CRM vs. CDP: What’s the difference between a CRM and a CDP?

CRMs and CDPs are often confused for each other; it could be the similarity of their names or how each focuses on customer data. But these two technologies are actually quite distinct, both in the breadth of their capabilities and the purpose they serve. 

By Geoffrey Keating

CRMs and CDPs are often confused for each other; it could be the similarity of their names or how each focuses on customer data. But these two technologies are actually quite distinct, both in the breadth of their capabilities and the purpose they serve. 

But for brevity’s sake, the main difference to remember is: Customer Relationship Management Systems (CRMs)  help manage customer relationships, particularly in a sales or customer support context. Customer Data Platforms (CDPs) manage the collection, cleanliness, unification, and activation of customer data that’s been generated from every touchpoint – or in other words, the entire customer lifecycle. 

Of course, there’s a lot more nuance to it than that. Let’s get into it. 

First things first: what’s a CDP?  

A customer data platform (CDP) is software that collects, cleans, and consolidates customer data at scale. A CDP helps integrate a company’s tech stack with pre-built or custom integrations, and orchestrate the flow of data between them. It establishes a single source of truth within a company along with helping to create unified customer profiles and specific audience segments based on user traits or behaviors. 

On top of that, a CDP can help companies comply with data privacy regulations like the GDPR and CCPA, with features like data masking and role-based access controls

In general, a CDP’s capabilities will span data collection, cleaning, compliance, unification, and activation. 

OK, then: what is a CRM? 

A Customer Relationship Management (CRM) tool is used to help manage and improve customer interactions (usually in Sales or Customer Support). For example, in a CRM you would likely find data like:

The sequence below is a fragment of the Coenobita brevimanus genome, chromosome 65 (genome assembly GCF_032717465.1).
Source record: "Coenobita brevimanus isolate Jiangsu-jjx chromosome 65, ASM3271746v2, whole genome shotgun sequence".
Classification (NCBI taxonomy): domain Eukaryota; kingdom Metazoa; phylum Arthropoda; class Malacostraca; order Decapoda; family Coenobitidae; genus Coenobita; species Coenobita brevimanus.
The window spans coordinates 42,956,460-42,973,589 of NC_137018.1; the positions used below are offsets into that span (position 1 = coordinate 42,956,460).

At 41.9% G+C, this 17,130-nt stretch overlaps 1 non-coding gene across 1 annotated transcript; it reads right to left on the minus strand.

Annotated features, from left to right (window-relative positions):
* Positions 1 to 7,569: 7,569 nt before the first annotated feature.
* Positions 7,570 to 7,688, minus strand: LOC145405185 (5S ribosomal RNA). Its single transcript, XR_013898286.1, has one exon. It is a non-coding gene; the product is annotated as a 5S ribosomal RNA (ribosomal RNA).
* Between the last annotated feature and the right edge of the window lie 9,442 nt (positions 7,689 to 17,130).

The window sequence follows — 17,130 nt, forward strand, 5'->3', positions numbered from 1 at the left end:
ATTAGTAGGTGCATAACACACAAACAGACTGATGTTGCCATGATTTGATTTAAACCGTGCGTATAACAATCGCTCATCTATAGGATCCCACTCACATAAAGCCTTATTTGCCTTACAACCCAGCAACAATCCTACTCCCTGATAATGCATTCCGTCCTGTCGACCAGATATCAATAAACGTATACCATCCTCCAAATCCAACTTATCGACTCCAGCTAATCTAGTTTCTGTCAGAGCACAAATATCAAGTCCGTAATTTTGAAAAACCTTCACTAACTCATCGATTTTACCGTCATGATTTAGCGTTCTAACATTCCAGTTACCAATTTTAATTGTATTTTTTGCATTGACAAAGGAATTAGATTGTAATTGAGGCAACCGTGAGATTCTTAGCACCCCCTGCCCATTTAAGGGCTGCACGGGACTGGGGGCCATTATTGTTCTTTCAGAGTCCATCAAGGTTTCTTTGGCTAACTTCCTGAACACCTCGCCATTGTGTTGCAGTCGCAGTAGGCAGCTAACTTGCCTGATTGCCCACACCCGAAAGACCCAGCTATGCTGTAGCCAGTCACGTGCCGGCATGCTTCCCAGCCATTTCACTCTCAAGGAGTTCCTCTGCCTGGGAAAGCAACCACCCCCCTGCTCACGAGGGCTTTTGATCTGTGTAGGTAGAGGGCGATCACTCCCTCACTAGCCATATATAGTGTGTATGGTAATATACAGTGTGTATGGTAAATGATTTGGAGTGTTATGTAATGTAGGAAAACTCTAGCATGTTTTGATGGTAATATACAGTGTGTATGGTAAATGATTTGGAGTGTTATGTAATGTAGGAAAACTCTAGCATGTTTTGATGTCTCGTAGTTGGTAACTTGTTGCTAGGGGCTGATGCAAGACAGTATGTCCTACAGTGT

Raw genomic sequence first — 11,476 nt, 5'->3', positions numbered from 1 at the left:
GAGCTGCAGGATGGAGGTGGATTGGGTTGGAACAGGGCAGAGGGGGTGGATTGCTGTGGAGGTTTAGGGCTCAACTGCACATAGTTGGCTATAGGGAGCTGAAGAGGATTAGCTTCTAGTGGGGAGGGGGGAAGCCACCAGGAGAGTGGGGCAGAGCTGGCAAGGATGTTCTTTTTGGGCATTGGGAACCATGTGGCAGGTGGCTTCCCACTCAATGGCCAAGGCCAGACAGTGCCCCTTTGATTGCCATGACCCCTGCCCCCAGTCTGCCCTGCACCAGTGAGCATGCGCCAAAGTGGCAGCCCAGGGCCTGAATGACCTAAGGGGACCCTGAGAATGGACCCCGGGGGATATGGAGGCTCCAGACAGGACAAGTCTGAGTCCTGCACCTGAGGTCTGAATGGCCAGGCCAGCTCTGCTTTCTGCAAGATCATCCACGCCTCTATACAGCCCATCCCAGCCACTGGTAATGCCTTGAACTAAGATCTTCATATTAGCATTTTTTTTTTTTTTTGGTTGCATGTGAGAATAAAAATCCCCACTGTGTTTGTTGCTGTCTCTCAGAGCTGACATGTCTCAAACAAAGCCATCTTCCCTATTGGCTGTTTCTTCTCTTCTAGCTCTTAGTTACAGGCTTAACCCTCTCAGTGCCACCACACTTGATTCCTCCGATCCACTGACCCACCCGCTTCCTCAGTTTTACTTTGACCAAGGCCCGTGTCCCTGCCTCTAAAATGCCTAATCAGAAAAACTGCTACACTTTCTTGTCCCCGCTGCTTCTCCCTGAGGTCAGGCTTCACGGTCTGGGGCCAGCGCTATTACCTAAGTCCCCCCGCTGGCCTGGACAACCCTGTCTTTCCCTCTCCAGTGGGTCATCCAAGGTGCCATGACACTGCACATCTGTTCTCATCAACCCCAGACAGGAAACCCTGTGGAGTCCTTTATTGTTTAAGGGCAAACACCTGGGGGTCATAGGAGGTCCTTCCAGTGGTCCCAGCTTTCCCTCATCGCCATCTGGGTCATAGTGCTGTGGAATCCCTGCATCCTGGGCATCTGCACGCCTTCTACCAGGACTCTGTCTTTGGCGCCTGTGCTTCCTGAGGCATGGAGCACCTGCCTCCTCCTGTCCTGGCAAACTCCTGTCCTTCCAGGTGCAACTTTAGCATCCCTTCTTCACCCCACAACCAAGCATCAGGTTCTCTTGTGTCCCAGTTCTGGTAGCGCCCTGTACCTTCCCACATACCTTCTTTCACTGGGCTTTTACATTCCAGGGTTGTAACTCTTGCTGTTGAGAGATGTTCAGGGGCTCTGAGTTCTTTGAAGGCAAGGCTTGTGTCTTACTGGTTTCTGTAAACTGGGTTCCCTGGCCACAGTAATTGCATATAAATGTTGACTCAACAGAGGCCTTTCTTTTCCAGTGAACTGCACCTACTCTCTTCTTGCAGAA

• The date, time, and method of communication a customer used to reach out to a company or Sales representative. 

  • Notes from a Sales rep or Customer Service agent on an interaction (e.g., if an introductory call or demo, what questions the prospect asked).

  • A log of that prospect/customer’s previous interactions with the brand for added context. 

CRM vs. CDP: what’s the difference?

If both CRMs and CDPs help collect and manage customer data, you may be wondering: what’s the difference between the two? 

In short, CRMs organize and manage customer-facing interactions with your team while CDPs collect and consolidate data from across your entire tech stack to understand behavior and traits more broadly. 


The goal of a CDP is to make high-level business decisions, launch more precise marketing campaigns, elevate customer engagement, and manage data quality at scale. CDPs do this by gathering data from every touchpoint – from ad clicks, to website traffic, points of transaction, in-product user behavior, offline interactions, and more. CDPs then consolidate this data to create a single source of truth and identity-resolved customer profiles.

Segment allows you to provide multiple identifiers for the same person (e.g., user_id, email, phone, device_id, anonymous_id), and then set the priority of matching to control how profiles are stitched together

(The other technology CDPs are commonly compared to are DMPs. Read our breakdown on how DMPs and CDPs differ here.)

Who CDPs and CRMs are for

While CRMs are mainly designed for customer-facing roles, CDPs benefit every team across an organization (whether they’re in a technical or non-technical role). 

Data democratization is a key characteristic of a CDP – it makes data and self-service analytics available to the people who need it (e.g., marketing can create highly personalized audience segments based on real-time data or even predictive analytics, without relying on a data analyst). 

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More complicated Personas audience involving product views and orders completed

Creating an audience in Twilio Engage

In fact, CDPs can streamline several technical processes to reduce manual workloads – like building integrations. With Twilio Segment, businesses can choose from hundreds of pre-built connectors to integrate new tools in a matter of minutes (or create custom integration with just a few lines of code). 

Then there’s maintaining data quality. Twilio Segment can automatically enforce data validation rules and even transform bad data as it flows from its source to destination. 

How CRMs and CDPs gather and manage data

The data CRMs collect is often manually gathered, highly specific in its purpose, and can be hard to automate—like sales notes from your latest demo (and since each salesperson has their own way of taking notes, this can be difficult to standardize). CRM data is usually meant to be used in a CRM only, meaning the data you put in the CRM is controlled by the CRM. To get that data out, you’ll have to jump through some hoops.